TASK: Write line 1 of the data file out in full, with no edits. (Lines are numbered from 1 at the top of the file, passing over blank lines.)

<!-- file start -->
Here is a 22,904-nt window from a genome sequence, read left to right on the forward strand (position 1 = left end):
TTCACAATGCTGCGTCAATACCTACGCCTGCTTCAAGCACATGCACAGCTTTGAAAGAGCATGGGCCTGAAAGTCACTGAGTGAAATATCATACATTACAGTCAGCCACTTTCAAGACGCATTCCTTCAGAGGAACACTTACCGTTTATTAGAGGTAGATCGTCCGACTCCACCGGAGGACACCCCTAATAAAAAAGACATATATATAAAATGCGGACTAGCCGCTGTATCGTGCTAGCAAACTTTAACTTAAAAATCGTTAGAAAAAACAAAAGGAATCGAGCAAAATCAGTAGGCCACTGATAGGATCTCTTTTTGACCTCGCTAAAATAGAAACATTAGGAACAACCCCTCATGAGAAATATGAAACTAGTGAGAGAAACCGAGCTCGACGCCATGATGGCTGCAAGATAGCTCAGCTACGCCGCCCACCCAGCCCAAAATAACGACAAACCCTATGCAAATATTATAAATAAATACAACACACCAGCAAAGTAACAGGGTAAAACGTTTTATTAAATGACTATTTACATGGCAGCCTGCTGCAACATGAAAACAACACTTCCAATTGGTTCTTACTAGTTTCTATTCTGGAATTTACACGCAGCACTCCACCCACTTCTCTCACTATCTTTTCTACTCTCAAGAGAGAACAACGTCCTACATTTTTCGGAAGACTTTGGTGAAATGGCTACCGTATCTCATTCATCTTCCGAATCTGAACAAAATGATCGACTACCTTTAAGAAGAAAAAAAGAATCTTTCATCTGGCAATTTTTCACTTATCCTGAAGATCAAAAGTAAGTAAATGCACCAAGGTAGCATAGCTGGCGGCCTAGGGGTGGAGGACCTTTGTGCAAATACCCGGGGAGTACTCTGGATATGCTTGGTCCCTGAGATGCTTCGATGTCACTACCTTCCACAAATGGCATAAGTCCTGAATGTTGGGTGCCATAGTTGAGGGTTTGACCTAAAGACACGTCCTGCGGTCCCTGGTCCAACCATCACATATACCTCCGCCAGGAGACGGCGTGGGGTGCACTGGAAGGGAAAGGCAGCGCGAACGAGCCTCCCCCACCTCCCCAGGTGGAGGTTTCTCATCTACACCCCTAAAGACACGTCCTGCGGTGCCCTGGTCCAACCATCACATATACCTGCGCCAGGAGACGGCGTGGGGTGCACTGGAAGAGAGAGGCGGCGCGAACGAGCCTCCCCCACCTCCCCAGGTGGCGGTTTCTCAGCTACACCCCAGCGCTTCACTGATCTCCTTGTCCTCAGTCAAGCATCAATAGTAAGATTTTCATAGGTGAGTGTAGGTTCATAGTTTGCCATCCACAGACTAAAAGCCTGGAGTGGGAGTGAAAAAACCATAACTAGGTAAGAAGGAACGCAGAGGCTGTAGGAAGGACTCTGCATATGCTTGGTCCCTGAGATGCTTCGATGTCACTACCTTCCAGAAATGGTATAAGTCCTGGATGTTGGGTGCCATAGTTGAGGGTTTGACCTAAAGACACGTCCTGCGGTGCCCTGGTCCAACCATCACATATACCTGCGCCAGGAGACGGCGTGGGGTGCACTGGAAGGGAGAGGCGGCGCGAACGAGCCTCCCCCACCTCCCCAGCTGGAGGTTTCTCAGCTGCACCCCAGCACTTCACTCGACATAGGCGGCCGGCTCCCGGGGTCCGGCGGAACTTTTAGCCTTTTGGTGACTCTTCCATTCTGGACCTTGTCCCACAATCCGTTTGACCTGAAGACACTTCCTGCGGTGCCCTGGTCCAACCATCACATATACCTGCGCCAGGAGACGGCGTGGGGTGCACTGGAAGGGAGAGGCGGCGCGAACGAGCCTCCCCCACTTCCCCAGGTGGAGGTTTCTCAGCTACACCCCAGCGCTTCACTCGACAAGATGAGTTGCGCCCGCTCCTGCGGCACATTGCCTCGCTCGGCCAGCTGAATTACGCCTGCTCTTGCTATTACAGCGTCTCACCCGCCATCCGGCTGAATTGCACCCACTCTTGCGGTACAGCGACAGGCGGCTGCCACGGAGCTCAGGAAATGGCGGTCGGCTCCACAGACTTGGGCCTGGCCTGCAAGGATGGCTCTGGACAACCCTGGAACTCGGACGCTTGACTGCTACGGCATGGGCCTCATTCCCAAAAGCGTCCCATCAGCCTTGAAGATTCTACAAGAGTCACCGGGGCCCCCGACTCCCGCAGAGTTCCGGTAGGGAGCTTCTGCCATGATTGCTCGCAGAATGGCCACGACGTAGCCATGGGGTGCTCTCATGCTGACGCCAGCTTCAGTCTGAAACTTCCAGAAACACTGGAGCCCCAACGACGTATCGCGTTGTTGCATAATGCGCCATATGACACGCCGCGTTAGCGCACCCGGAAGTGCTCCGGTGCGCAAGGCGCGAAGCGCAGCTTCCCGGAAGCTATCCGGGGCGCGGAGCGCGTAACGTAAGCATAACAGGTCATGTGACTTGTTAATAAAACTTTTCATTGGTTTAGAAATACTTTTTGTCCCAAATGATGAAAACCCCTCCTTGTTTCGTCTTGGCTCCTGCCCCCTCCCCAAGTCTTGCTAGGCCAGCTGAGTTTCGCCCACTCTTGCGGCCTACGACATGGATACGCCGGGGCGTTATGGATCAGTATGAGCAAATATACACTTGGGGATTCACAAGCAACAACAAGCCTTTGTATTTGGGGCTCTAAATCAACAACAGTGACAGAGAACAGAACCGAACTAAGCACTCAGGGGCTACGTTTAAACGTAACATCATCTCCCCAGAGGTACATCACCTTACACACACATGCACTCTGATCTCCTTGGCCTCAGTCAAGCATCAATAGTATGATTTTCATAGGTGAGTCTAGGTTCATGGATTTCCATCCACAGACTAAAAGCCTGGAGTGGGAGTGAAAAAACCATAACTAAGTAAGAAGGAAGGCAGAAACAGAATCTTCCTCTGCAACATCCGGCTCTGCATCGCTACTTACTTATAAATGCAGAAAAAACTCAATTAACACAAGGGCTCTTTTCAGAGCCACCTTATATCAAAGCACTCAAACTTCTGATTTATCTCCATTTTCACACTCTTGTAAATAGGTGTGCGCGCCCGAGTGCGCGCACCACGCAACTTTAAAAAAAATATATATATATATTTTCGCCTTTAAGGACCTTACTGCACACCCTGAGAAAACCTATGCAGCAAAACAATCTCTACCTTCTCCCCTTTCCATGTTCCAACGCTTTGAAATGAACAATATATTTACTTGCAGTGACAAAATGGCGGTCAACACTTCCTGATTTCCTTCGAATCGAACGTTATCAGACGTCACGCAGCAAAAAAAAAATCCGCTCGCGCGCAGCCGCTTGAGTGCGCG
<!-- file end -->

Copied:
Here is a 22,904-nt window from a genome sequence, read left to right on the forward strand (position 1 = left end):